New facility for K9s for Warriors in San Antonio pairs service dogs with veterans battling PTSD

The organization will save dogs from ACS and train them to be therapy dogs

K9s for Warriors has a new facility here in Military City U.S.A. and hopes to help as many local veterans as possible who suffer from service-connected trauma like PTSD.
K9s for Warriors has a new facility here in Military City U.S.A. and hopes to help as many local veterans as possible who suffer from service-connected trauma like PTSD.

SAN ANTONIO – K9s for Warriors is a nonprofit organization that partners service dogs with veterans to help treat service-connected trauma like PTSD.

The goal of the organization is to prevent veteran suicides.

K9s for Warriors has a new facility here in Military City U.S.A. and hopes to help as many local veterans as possible.

“I served in the Army for 20 years, just shy of 27 years, served all over the world, basically. But (in) combat I was in Afghanistan,” Army veteran Bob Jones said.

Jones goes few places without his service dog, Grace.

“She has been my lifeline,” he said. “She alerts me when I’ve been triggered by something and I don’t realize I’ve been triggered, whether it’s been a memory or something I see along the side of the road or something. She grounds me and brings me back to the here and now.”

Jones met Grace through the K9s for Warriors program about five years ago — and she changed his life.

“It is a proven, scientifically proven service. Dogs reduce symptoms of PTSD. I am off all my medications now and I am reengaged with society,” Jones said.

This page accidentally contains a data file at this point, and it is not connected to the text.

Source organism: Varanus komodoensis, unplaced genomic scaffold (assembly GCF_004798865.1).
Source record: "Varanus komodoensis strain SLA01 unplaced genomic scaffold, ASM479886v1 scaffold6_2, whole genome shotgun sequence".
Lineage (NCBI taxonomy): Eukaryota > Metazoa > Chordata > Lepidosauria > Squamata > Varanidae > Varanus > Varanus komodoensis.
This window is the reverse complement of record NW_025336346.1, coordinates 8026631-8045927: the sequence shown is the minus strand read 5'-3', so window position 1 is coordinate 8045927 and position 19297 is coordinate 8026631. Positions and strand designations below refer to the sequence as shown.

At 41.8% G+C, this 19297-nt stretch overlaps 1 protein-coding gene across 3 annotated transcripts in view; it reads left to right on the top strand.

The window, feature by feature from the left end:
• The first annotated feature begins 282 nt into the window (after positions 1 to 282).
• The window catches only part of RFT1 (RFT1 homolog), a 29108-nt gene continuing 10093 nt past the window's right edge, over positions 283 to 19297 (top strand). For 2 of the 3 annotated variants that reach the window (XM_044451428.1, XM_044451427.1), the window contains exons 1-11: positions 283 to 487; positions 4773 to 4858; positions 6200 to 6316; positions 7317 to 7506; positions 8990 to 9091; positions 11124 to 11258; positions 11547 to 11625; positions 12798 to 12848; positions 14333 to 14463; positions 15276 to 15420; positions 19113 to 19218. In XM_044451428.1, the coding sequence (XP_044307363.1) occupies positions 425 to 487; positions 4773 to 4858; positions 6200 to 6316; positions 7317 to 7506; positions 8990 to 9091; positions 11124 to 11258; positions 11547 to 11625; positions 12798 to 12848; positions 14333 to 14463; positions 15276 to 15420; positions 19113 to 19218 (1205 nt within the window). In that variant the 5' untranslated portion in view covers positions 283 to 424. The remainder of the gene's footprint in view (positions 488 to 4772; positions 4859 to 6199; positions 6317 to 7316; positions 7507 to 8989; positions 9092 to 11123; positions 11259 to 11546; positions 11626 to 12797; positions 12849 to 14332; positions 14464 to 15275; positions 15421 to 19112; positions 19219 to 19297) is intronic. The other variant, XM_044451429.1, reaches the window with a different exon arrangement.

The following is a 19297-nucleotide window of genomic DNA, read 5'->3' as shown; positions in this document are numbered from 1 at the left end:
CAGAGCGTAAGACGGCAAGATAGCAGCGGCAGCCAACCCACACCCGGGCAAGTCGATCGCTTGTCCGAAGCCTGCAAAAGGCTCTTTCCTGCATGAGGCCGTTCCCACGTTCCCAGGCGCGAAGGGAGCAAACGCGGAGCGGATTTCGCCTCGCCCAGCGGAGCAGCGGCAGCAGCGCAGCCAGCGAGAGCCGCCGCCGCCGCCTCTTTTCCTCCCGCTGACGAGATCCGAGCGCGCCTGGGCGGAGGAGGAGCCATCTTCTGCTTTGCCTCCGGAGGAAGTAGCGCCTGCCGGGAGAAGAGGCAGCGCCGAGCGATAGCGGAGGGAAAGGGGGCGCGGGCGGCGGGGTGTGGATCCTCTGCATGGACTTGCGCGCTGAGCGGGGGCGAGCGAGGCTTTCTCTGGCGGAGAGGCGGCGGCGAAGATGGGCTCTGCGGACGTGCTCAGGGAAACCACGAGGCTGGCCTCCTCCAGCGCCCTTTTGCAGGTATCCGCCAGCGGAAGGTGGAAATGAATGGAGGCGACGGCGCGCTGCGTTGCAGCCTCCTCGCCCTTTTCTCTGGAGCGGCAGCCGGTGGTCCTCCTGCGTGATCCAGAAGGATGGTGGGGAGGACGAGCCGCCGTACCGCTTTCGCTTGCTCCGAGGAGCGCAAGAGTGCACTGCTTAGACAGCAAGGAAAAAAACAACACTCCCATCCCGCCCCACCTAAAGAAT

This new facility is on Highway 151 right next to the Animal Care Services.

“We’re going to be saving dogs from Animal Control Services, training them to be amazing service dogs and pairing with warriors right here in San Antonio,” Rory Diamond, the CEO of K9s for Warriors, said.

The program gets the pups to full health then trains them for six to eight months to be a service dog.

“We can save about 30 dogs at a time, so maybe 200 in a year,” he said. “And that’ll probably turn out to be about 80 service dogs for veterans right here in Texas.”

The hope is to form 80 relationships just like the one between Jones and Grace.

“She literally saved my life. Approximately 20 veterans a day are committing suicide to PTSD symptoms. And this is a challenge of that. And hopefully we can reverse that,” Jones said.

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About the Authors:

Max Massey is the GMSA weekend anchor and a general assignments reporter. Max has been live at some of the biggest national stories out of Texas in recent years, including the Sutherland Springs shooting, Hurricane Harvey and the manhunt for the Austin bomber. Outside of work, Max follows politics and sports, especially Penn State, his alma mater.